Directorate General of Agriculture and Livestock research

Barka, Oman

Directorate General of Agriculture and Livestock research

Barka, Oman
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Al-Sadi A.M.,Sultan Qaboos University | Al-Raisi I.J.,Directorate General of Agriculture and Livestock research | Al-Azri M.,Directorate General of Agriculture and Livestock research | Al-Hasani H.,Directorate General of Agriculture and Livestock research | And 4 more authors.
Journal of Phytopathology | Year: 2012

In 2004, severe powdery mildew infection on peach occurred in Al-Jabal Al-Akdhar, Oman, and resulted in substantial yield losses to growers. This study was conducted to investigate occurrence, causal agents, genetic diversity and efficacy of azoxystrobin in management of this disease. Powdery mildew was observed on all farms and peach trees in Al-Jabal Al-Akdhar. Disease symptoms were first observed on shoots in April, followed by appearance on fruits. Disease severity reached its peak between May and June. Morphological and molecular identification of 22 powdery mildew isolates indicated that all belong to Podosphaera pannosa. Podosphaera pannosa reproduced the same symptoms upon inoculation on peach leaves. Amplified fragment length polymorphisms analysis of 35 isolates of P. pannosa from five different villages using four primer pair combinations produced 688 polymorphic loci and 35 different genotypes. Populations of P. pannosa were found to have low levels of gene diversity (H = 0.1858), which suggests that P. pannosa has been recently introduced into Al-Jabal Al-Akdhar. Analysis of molecular variance showed low levels of genetic differentiation among populations from the different villages, implying the introduction of P. pannosa into the different villages via common sources as well as frequent movement of pathogen inoculum among the different villages. Evaluating the efficacy of azoxystrobin showed that azoxystrobin is as efficacious as thiophanate-methyl in managing the disease, with sulphur being the least efficacious. The study is the first to report the presence of P. pannosa in Oman. Also reported are its genetic diversity and its management under commercial conditions. © 2012 Blackwell Verlag GmbH.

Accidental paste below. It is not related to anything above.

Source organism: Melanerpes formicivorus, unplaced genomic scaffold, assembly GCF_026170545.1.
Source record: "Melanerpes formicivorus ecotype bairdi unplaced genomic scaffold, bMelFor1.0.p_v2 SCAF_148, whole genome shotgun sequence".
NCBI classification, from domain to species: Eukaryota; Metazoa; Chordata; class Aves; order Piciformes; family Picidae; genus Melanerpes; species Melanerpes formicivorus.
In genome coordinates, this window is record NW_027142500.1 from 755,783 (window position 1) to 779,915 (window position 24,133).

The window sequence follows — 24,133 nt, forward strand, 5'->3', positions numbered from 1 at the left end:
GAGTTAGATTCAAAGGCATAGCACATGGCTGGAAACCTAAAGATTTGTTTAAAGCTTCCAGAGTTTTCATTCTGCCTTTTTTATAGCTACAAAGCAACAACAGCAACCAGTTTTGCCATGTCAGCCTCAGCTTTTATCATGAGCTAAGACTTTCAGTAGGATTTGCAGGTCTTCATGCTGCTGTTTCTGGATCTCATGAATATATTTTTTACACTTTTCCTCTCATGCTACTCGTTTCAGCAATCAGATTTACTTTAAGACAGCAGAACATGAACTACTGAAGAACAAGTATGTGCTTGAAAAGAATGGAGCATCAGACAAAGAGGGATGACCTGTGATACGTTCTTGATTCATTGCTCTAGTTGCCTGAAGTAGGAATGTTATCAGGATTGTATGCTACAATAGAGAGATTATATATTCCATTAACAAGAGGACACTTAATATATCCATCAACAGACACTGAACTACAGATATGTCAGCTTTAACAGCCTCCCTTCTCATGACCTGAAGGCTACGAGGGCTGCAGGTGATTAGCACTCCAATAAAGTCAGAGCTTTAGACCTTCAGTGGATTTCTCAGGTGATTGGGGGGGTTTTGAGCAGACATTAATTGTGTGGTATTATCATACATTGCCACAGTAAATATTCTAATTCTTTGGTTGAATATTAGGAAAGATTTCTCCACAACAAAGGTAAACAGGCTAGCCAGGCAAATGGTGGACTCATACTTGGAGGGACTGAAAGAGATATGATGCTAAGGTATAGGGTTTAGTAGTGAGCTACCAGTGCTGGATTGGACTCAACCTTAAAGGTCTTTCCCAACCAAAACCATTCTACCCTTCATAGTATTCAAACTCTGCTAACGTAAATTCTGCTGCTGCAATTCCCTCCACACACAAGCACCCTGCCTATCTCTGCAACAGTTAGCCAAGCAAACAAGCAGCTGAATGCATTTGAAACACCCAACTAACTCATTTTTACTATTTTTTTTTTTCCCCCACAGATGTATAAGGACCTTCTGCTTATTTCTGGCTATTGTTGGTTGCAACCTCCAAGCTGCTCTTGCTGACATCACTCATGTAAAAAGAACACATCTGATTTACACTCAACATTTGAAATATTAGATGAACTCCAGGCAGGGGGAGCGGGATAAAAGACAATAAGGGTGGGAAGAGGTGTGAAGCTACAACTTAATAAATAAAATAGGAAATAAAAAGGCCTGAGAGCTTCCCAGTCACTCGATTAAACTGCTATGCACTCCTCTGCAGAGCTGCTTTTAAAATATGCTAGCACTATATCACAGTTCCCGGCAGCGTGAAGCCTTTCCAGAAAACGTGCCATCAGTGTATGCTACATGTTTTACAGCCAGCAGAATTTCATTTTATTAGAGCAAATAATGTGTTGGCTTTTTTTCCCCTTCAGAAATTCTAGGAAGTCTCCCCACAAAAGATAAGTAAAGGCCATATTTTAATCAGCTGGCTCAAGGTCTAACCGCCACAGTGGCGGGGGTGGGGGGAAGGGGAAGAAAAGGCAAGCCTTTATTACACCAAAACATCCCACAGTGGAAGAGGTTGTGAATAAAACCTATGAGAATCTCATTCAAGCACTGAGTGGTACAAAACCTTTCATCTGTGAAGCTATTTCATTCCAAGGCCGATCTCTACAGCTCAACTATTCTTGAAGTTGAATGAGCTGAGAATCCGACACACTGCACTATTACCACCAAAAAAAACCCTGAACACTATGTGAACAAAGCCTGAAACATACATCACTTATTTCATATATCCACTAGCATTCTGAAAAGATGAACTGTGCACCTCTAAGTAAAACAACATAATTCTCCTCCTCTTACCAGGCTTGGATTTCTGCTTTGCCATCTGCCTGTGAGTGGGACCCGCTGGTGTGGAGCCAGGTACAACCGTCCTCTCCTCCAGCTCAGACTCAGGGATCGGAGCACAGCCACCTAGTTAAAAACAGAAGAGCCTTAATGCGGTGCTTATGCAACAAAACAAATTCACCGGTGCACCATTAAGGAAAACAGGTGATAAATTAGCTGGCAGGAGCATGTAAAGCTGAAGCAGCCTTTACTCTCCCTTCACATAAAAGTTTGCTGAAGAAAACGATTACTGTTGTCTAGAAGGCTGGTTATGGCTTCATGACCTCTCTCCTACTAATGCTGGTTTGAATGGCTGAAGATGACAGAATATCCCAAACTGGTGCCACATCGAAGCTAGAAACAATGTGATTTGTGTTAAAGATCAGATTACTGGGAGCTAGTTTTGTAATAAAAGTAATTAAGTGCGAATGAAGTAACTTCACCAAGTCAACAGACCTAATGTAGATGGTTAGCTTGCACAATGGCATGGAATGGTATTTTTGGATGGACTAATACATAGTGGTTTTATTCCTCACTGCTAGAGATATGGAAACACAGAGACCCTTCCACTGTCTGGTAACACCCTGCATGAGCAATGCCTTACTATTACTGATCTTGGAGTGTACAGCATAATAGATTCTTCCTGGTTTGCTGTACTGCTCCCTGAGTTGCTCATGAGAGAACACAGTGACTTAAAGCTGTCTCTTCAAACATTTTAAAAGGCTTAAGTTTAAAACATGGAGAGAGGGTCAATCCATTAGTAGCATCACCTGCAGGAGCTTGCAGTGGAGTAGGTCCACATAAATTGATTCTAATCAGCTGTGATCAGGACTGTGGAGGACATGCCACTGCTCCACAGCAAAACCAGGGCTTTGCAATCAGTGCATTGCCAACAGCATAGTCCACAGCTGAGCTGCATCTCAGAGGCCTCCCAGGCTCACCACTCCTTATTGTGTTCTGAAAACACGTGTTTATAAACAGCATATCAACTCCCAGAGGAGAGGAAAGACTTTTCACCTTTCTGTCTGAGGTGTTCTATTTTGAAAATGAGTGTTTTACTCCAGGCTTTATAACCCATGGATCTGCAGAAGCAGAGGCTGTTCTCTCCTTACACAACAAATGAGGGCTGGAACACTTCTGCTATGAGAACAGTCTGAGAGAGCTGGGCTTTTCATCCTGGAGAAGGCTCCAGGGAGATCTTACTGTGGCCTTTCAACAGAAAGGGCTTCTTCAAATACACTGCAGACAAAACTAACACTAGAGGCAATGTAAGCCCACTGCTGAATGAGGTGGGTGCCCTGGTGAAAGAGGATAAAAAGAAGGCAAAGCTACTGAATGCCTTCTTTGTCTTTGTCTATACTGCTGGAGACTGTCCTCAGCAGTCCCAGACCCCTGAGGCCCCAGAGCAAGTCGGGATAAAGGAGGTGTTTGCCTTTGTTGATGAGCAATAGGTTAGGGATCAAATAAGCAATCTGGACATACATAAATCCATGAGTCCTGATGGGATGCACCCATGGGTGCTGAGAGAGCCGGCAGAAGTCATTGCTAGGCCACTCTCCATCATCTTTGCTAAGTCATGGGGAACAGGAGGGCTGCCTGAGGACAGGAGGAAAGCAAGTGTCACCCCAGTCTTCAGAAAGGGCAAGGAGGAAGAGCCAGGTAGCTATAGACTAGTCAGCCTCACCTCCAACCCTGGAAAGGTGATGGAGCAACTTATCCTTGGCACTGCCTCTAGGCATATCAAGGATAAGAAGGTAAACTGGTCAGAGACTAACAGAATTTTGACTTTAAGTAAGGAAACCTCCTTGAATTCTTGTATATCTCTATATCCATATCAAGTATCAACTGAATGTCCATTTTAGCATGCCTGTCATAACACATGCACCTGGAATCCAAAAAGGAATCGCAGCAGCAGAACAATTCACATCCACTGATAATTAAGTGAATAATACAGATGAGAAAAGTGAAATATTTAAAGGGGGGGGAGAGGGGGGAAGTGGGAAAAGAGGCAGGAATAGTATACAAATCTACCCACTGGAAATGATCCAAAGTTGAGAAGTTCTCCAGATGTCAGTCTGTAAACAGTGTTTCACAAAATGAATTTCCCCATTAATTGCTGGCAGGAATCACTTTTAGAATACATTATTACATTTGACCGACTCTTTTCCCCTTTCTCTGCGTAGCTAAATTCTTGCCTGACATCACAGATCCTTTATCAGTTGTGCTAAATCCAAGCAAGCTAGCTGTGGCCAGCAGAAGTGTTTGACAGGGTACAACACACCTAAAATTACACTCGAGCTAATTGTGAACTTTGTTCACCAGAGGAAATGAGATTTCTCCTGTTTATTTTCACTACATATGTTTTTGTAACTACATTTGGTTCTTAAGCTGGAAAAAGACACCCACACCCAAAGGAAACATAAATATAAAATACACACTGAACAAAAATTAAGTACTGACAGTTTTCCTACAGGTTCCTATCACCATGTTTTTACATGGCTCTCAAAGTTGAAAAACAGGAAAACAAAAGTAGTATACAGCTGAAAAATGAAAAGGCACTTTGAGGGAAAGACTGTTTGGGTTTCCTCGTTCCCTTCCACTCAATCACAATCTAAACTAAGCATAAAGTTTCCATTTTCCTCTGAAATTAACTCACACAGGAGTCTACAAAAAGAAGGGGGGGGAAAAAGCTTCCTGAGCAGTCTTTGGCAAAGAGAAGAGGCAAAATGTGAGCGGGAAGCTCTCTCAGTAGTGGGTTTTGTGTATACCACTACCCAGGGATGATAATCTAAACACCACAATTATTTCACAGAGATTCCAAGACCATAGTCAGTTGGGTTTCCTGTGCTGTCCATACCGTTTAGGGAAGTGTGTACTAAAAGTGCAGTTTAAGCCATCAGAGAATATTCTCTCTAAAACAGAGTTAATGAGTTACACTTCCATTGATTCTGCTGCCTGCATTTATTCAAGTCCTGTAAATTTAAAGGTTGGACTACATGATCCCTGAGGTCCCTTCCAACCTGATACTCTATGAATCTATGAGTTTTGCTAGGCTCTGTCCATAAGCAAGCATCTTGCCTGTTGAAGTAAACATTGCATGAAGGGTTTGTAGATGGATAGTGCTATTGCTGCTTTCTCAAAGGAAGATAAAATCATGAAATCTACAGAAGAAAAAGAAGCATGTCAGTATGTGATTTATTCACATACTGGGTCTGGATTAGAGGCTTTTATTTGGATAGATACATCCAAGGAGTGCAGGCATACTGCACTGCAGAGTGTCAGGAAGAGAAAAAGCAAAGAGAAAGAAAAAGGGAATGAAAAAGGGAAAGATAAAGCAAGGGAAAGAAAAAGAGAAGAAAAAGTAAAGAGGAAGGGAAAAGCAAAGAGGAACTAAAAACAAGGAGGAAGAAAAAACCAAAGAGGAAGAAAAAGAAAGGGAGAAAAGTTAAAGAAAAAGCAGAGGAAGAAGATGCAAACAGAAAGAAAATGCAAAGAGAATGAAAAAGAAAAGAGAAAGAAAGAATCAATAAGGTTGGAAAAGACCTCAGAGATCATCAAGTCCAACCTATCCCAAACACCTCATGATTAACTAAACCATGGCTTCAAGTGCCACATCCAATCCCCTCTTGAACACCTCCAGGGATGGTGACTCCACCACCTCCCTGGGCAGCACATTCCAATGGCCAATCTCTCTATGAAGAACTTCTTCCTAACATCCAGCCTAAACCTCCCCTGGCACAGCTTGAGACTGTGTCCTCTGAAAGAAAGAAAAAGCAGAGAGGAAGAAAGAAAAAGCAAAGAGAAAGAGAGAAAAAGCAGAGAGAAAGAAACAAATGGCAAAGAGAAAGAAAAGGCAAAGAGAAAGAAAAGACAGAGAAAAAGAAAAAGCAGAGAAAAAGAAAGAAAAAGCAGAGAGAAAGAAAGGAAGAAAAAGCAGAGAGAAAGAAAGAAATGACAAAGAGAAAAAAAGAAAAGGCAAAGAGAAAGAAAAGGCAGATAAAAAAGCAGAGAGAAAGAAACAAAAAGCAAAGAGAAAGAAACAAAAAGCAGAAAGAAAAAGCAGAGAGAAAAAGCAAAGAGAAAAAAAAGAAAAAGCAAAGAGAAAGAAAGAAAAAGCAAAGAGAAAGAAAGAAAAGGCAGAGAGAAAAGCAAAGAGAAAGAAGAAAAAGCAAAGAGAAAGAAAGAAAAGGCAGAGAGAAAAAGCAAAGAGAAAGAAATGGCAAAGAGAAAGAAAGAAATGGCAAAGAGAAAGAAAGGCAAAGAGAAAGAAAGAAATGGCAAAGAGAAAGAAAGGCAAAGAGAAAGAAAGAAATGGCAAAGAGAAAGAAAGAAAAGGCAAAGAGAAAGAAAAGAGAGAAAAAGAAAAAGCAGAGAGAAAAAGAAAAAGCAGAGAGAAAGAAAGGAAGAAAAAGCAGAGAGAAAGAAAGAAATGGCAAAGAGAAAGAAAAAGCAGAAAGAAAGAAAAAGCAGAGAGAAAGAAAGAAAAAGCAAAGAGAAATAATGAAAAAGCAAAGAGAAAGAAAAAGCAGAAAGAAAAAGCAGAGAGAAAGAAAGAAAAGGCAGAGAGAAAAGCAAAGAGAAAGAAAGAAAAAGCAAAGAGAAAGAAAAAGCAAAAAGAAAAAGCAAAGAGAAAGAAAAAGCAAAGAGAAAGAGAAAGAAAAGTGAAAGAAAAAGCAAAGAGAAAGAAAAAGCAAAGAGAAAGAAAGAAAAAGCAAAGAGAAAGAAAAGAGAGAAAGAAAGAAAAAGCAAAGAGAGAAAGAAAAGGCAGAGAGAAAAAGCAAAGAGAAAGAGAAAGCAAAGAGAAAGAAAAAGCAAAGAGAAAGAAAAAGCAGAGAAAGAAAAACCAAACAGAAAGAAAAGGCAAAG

Al-Saady N.A.,Sultan Qaboos University | Nadaf S.K.,Directorate General of Agriculture and Livestock Research | Al-Subhi A.S.,Sultan Qaboos University | Al-Hinai S.A.,Directorate General of Agriculture and Livestock Research | And 4 more authors.
International Journal of Agriculture and Biology | Year: 2014

A wide range of indigenous varieties of different legume crops has been available in Oman since time immemorial, as these crops are preferred by farmers for their cooking quality and affinity. This paper focuses on the outputs of a collecting expeditions of indigenous legume germplasm for their conservation to avoid extinction due to new emerging edaphic (temperature, salinity, drought etc.) and biotic (insects, pests, diseases etc.) stresses being faced as a result of climate change and to ensure food security of the country. In all, 303 seed samples of land races/accessions in nine legume crops were collected from seven governorates, 187 of which were from seven food legume crops collected from 110 sites. The highest number of accessions was found in cowpea (Vigna unguiculata subsp. unguiculata) (64) followed by faba bean or broad bean (Vicia faba) (41), field peas (Pisum sativum) (27), mung bean (Vigna aureus) (25), chickpea (Cicer arietinum) (13), lentil (Lens culinaris) (11) and pigeon pea (Cajanus cajan) (6). South Batinah had the most legume accessions collected (70), mainly from wilayat Rustaq, followed by Interior (66), Sharqiya (63) Dhahira and Buraimi (46), Dhofar governate (23) and North Batinah (15). In alfalfa (Medicago sativa), 67 seed samples/accessions were collected from 62 sites, with the most (25) from Sharqiya, 20 from Interior, 8 each from North Batinah and Dhahira and Buraimi, 6 from South Batinah and none from Dhofar. In fenugreek (Trigonella foenum-graecum), 49 seed samples/accessions were collected from 43 sites, with the most from Batinah South (14) represented mostly by Rustaq, followed by Interior (13), Sharqiya (12) and Dhahira and Buraimi (10). The seed accessions were diverse with respect to the seed characters studied i.e., seed length (cm) and width (cm), 100-seed weight (g) and seed color. The diverse nature of the legume seed accessions and their genetic erosion are discussed. © 2014 Friends Science Publishers.